"I believe it would have been just as easy to have kept to the river," declared Tom "See, there it is, to our left."
"It certainly doesn't look very rough down there," was his brother's comment. "Gracious, but Dick and Mr. Barrow plow along like steam engines!" he added. "I can't go so fast."
"We won't hurry, there is no need. The trail is plain enough," said Tom, and so they rested fully quarter of an hour. Then they heard Dick calling to them from a long distance ahead.
"All right; we're coming!" Tom called back. "Just please don't go so awfully fast!"
"We are going to take the trail to the left!" Dick shouted back, but the others did not catch the words.
Tom and Sam advanced now slower than ever, and when they reached a spot where there was an opening to the right and another to the left, the others were not only out of sight, but out of hearing as well. It had now begun to snow more thickly than ever.
"Which way did they take?" questioned Sam, in perplexity.
"Reckon they went this way, Sam."
"It looks to me as if they went the other way. Here are some footprints."
"Here are some footprints, too."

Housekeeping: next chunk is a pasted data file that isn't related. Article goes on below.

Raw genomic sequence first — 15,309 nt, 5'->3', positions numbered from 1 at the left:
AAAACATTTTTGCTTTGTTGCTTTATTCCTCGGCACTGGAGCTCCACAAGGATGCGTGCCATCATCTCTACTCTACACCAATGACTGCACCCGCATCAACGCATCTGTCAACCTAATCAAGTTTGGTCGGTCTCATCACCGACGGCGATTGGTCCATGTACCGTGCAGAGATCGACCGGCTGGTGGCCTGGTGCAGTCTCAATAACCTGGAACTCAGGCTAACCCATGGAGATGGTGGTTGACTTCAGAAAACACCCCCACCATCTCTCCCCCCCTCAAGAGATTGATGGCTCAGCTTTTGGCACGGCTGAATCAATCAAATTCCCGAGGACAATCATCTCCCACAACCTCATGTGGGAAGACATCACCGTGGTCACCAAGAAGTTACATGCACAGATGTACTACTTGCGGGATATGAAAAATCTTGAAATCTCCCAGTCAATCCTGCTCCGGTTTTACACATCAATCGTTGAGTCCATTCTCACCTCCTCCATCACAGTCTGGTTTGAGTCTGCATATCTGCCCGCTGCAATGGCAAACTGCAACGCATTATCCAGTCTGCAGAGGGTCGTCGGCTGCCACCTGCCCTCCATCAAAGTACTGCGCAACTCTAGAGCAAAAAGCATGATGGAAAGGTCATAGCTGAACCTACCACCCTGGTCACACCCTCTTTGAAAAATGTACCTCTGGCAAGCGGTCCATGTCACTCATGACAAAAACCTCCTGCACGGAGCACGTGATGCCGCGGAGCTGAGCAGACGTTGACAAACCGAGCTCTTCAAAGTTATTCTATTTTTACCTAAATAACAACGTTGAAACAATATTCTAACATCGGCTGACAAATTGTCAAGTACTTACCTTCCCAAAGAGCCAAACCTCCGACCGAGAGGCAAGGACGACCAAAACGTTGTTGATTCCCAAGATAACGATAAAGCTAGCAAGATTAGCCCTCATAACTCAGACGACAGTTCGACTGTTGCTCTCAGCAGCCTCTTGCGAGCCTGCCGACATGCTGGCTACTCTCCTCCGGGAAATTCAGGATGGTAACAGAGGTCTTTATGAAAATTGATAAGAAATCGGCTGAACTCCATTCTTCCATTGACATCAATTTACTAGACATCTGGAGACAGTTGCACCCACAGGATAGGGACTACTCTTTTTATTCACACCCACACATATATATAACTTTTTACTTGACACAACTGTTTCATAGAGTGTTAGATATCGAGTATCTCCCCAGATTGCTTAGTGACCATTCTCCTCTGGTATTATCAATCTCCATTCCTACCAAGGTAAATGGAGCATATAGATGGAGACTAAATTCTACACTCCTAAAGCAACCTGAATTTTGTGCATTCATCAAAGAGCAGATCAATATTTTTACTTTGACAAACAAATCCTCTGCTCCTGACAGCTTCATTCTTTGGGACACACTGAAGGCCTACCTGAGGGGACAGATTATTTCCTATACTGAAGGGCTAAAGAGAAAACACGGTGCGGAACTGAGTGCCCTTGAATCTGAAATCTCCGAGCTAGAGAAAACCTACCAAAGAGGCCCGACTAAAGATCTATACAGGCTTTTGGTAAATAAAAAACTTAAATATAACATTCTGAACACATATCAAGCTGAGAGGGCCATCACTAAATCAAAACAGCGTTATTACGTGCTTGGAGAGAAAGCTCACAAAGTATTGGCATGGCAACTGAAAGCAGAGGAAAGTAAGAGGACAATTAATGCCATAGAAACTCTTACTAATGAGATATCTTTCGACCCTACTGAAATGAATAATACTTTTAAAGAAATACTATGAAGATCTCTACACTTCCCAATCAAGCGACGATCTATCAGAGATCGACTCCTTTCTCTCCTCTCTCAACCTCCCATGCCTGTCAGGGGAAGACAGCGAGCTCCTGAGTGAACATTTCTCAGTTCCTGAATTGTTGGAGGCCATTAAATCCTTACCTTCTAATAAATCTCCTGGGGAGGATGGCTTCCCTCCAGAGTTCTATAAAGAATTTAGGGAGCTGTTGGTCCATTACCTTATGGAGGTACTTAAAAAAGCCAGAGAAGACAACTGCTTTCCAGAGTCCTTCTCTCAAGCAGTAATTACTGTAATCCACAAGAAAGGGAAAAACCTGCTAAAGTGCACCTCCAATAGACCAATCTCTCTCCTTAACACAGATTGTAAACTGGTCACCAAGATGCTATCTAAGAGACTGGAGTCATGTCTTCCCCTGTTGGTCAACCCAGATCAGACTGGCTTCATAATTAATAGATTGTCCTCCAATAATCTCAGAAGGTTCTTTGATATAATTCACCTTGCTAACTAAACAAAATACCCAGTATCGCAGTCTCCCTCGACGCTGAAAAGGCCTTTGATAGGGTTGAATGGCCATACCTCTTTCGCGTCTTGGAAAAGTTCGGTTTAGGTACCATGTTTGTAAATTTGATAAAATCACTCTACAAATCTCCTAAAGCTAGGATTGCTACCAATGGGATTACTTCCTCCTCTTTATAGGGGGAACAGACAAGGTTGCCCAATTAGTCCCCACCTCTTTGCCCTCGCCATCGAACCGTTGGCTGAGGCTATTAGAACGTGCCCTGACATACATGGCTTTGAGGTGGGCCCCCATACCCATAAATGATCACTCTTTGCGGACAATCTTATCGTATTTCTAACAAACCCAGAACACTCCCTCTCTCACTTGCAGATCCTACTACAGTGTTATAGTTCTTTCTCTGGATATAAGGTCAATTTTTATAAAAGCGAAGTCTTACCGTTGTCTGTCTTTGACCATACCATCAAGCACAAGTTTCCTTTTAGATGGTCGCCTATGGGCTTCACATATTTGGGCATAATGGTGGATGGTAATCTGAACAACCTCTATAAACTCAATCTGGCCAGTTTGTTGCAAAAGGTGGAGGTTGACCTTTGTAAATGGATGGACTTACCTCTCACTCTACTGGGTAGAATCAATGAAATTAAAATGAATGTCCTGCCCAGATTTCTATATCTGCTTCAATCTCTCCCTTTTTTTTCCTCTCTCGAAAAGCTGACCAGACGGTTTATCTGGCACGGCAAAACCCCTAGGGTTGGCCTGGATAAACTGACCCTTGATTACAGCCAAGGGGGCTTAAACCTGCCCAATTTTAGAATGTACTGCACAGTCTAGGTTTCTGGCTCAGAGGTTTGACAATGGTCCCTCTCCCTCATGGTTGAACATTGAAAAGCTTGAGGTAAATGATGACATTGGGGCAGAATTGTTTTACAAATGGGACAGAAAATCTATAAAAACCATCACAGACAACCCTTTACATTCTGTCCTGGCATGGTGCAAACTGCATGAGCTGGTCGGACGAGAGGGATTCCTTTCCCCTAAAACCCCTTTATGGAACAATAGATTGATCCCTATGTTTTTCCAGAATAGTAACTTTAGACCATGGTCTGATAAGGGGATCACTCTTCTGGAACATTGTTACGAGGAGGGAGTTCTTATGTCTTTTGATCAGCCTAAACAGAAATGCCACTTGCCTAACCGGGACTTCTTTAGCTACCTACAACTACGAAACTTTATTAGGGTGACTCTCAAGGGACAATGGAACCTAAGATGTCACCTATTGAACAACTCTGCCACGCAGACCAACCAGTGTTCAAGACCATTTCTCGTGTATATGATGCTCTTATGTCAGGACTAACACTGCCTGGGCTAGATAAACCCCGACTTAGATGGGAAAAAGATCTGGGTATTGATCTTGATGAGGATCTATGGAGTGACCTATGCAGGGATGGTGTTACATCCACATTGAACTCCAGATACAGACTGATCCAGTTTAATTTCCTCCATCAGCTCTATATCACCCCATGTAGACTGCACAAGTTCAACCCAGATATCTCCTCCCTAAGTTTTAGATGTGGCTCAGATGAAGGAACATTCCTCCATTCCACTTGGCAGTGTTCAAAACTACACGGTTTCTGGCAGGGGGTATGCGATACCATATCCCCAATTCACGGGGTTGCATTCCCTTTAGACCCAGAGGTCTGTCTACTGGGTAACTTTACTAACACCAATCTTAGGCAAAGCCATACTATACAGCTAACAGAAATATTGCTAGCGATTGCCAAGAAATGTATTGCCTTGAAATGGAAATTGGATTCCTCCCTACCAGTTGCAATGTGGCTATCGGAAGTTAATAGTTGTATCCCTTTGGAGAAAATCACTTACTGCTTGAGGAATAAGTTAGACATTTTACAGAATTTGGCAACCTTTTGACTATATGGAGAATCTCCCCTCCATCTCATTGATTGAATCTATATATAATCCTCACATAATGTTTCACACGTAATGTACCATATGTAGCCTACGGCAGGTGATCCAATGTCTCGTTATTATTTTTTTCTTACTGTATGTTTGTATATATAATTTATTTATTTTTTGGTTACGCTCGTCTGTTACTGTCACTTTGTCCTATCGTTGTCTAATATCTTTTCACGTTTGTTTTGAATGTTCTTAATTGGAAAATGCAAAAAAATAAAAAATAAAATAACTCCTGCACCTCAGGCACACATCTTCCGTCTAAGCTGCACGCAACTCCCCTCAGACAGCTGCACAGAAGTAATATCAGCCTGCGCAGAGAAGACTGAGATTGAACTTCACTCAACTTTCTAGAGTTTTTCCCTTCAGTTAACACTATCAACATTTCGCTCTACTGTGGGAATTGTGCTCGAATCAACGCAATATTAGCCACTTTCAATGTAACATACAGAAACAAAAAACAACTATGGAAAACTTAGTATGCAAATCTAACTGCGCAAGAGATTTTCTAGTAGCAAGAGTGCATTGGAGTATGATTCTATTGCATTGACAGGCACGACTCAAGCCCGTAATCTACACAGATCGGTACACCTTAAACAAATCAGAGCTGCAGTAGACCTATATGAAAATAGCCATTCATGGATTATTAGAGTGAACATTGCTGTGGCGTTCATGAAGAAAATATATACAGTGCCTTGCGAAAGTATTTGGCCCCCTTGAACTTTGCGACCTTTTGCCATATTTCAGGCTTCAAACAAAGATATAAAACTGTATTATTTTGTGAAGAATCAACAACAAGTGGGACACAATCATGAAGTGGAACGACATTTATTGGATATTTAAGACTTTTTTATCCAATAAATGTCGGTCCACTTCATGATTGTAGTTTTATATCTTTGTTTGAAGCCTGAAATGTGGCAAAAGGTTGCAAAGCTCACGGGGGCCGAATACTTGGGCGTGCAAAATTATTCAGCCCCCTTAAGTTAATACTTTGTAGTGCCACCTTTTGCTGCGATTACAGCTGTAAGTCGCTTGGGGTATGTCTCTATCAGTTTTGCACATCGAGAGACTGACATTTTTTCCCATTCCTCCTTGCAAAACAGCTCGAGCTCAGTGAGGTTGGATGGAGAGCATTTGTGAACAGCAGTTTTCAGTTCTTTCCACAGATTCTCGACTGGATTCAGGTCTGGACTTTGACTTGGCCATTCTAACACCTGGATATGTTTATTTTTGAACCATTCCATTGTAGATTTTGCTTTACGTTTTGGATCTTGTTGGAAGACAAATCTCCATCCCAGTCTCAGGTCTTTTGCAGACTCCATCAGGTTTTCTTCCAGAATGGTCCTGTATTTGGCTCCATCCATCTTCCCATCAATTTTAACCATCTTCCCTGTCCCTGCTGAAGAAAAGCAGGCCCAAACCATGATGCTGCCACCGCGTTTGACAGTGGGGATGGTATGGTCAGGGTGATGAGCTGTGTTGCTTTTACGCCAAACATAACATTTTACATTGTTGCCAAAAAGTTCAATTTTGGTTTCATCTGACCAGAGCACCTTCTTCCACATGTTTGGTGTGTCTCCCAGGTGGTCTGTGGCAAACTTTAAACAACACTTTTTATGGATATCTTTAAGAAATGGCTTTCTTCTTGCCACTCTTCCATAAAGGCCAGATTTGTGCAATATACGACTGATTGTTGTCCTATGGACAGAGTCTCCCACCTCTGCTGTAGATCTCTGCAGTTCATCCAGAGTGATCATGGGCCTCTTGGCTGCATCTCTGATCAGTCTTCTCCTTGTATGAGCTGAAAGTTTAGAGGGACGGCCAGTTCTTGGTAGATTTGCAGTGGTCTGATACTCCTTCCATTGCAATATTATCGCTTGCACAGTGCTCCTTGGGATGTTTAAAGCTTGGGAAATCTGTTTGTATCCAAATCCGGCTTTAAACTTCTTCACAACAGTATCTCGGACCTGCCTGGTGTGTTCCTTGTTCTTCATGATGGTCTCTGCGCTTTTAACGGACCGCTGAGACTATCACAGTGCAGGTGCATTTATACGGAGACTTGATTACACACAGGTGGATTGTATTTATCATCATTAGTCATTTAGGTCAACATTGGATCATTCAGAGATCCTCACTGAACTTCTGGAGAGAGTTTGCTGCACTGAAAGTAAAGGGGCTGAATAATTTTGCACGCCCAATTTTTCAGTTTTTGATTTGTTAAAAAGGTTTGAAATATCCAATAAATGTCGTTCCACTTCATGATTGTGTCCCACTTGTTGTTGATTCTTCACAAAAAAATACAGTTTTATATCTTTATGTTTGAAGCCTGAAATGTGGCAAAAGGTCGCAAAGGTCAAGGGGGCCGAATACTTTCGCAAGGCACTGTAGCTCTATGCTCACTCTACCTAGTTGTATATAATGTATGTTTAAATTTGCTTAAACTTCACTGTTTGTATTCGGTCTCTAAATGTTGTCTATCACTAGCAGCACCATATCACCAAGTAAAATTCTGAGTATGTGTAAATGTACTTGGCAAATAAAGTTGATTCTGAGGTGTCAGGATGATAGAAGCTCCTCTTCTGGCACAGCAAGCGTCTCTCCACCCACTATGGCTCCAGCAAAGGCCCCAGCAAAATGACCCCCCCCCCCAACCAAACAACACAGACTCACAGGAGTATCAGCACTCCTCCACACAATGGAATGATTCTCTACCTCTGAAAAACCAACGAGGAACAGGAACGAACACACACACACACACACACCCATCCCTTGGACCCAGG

They came to a standstill, more perplexed than ever. Sure enough, there were two sets of footprints, running almost at right angles to each other.
"I guess we've hit somebody else's trail," said Sam. "Dick! Mr. Barrow! Where are you?" he called out.
No answer came back, and then the two boys shouted in chorus. All remained as silent as before.
"Well, this is a mess, to say the least," was Tom's comment. "How are we to know which trail to follow?"
"I move we make a sure thing of it and get down to the river again," was Sam's answer. "Then we'll be certain to be on the right track. As soon as they reach the river they'll wait for us."
This seemed sensible advice, and leaving both trails the boys plunged through the cedar brakes to where they had seen the icy surface of the stream. They had to make several turns, and once Tom lost his footing and rolled over and over in the snow. But at last they gained the smooth ice, and then each breathed a long sigh of relief.